If you have been offered treatment with the aim of curing your cancer, deciding whether to accept the treatment may not be difficult. However, if a cure is not possible and the treatment is being given to control the cancer for a period of time, it may be more difficult to decide whether to go ahead with treatment.

Making decisions about treatment in these circumstances is always difficult, and you may need to discuss in detail with your cancer specialist whether you wish to have treatment. If you choose not to, you can still be given supportive (palliative) care, with medicines to control any symptoms.

Giving your consent

Before you have any treatment, your doctor will explain the aims of the treatment to you. They will usually ask you to sign a form saying that you give your permission (consent) for the hospital staff to give you the treatment. No medical treatment can be given without your consent, and before you are asked to sign the form you should have been given full information about:

  • the type and extent of the treatment you are advised to have
  • the advantages and disadvantages of the treatment
  • any other possible treatments that may be available
  • any significant risks or side effects of the treatment.

If you do not understand what you have been told, let the staff know straight away so that they can explain again. Some cancer treatments are complex, so it is not unusual for people to need repeated explanations.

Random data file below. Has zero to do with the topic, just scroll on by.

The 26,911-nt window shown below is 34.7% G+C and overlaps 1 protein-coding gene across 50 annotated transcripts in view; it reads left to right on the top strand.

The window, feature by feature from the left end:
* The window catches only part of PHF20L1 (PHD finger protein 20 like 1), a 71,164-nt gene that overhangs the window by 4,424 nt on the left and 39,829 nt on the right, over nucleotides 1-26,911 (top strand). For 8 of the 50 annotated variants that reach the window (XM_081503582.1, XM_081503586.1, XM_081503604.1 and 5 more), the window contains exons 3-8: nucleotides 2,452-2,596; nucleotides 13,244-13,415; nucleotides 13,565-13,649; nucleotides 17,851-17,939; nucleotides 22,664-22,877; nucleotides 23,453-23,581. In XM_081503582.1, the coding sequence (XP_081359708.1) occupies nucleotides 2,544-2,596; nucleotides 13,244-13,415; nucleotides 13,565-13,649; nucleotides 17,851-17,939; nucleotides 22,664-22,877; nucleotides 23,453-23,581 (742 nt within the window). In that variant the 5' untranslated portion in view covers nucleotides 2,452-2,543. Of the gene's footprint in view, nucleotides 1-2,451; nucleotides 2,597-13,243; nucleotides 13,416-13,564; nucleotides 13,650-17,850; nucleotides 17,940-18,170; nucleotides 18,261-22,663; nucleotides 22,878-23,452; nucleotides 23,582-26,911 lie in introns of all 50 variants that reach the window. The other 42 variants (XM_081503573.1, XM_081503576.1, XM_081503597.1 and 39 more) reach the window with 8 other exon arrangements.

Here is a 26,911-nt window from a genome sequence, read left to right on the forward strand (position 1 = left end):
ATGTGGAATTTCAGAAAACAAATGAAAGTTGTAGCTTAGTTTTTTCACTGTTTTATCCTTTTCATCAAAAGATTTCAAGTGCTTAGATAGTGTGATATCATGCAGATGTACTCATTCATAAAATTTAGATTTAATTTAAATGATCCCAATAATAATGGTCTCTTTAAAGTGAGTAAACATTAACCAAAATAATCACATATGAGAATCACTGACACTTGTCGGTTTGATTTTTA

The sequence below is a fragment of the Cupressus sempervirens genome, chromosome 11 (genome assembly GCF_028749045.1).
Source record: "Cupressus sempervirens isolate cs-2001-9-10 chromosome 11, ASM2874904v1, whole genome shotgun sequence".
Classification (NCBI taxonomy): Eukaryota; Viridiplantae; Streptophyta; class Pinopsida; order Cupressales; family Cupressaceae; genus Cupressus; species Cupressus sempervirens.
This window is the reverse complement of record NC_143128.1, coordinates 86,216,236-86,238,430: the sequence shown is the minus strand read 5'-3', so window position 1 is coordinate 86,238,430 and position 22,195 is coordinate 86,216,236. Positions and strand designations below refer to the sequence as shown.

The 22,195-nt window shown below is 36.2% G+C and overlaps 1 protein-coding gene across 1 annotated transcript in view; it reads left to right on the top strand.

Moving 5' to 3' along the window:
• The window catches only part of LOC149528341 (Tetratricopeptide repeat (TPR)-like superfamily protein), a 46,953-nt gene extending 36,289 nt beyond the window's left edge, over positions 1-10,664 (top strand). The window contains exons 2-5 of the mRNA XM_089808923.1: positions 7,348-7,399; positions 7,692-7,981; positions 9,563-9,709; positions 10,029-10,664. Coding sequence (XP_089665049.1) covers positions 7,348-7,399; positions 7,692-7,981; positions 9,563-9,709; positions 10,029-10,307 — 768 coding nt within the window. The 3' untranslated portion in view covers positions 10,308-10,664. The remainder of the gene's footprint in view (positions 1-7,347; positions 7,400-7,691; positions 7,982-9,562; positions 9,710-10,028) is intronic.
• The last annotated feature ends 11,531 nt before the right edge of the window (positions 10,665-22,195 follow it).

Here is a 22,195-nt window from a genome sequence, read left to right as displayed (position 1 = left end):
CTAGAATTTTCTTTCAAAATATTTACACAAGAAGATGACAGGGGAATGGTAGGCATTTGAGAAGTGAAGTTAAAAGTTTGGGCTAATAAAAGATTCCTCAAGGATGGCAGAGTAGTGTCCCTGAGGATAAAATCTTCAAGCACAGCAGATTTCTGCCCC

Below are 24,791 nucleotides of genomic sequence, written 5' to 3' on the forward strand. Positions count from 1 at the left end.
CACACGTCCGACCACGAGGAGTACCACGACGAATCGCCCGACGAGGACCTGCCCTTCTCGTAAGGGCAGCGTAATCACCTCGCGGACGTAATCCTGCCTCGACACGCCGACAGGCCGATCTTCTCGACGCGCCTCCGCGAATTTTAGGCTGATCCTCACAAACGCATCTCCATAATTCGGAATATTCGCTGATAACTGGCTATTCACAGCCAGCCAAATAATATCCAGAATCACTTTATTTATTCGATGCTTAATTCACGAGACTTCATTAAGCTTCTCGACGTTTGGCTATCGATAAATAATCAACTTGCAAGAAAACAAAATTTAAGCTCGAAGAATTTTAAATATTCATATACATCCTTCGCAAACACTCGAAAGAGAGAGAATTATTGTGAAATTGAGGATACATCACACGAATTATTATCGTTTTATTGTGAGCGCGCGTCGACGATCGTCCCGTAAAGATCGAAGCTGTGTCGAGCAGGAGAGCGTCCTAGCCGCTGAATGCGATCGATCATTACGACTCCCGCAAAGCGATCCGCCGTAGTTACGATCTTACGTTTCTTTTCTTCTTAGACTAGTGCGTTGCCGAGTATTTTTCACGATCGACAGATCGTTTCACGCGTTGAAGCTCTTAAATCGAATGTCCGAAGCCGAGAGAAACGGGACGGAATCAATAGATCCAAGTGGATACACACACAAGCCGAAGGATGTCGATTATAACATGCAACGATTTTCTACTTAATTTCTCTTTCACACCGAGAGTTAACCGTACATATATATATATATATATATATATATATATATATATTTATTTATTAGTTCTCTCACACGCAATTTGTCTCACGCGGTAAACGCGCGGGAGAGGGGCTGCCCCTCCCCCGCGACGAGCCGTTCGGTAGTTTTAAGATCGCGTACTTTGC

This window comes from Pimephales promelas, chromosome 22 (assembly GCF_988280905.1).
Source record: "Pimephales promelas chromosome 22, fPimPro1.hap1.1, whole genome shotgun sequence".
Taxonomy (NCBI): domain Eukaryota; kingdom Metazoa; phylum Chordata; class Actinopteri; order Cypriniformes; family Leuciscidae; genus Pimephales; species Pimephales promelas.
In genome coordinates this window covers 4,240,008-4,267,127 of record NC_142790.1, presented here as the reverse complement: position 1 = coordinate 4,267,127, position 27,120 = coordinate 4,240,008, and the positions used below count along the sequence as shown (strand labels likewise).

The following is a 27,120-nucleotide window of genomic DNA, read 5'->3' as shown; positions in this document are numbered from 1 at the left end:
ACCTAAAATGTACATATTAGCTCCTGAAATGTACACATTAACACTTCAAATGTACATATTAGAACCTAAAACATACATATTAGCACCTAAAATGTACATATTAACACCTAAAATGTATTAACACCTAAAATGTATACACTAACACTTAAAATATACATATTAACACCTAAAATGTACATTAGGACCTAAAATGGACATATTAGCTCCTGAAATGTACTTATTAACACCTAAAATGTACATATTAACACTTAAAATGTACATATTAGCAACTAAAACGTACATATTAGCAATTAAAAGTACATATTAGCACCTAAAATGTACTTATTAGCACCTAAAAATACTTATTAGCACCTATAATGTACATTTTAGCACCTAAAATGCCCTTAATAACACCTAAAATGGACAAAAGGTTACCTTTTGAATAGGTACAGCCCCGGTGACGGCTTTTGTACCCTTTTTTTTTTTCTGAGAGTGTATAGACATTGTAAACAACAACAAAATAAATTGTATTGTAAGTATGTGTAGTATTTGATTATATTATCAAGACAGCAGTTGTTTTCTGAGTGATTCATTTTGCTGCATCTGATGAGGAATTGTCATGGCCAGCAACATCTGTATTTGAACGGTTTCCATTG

It is often a good idea to have a friend or relative with you when the treatment is explained, to help you remember the discussion more fully. You may also find it useful to write down a list of questions before you go to your appointment.

Patients often feel that the hospital staff are too busy to answer their questions, but it is important for you to be aware of how the treatment is likely to affect you. The staff should be willing to make time for you to ask questions.

You can always ask for more time to decide about the treatment, if you feel that you can’t make a decision when it is first explained to you.

You are also free to choose not to have the treatment. The staff can explain what may happen if you do not have it. It is important to tell a doctor, or the nurse in charge, so that they can record your decision in your medical notes. You do not have to give a reason for not wanting to have treatment, but it can be helpful to let the staff know your concerns so that they can give you the best advice.

Second opinion

A number of cancer specialists work together as a team to decide the most suitable treatment for a patient, and they follow national cancer treatment guidelines. Even so, you may want to have another medical opinion. Most doctors (your GP or specialist) will be willing to refer you to another specialist for a second opinion, if you feel that it will be helpful. As the second opinion may cause a delay in the start of your treatment, you and your doctor need to be confident that it will give useful information.

If you decide to get a second opinion, again it may be a good idea to take a friend or relative with you, and to have a list of questions ready, so that you can make sure your concerns are covered during the discussion.

Via: http://www.cancerbackup.org.uk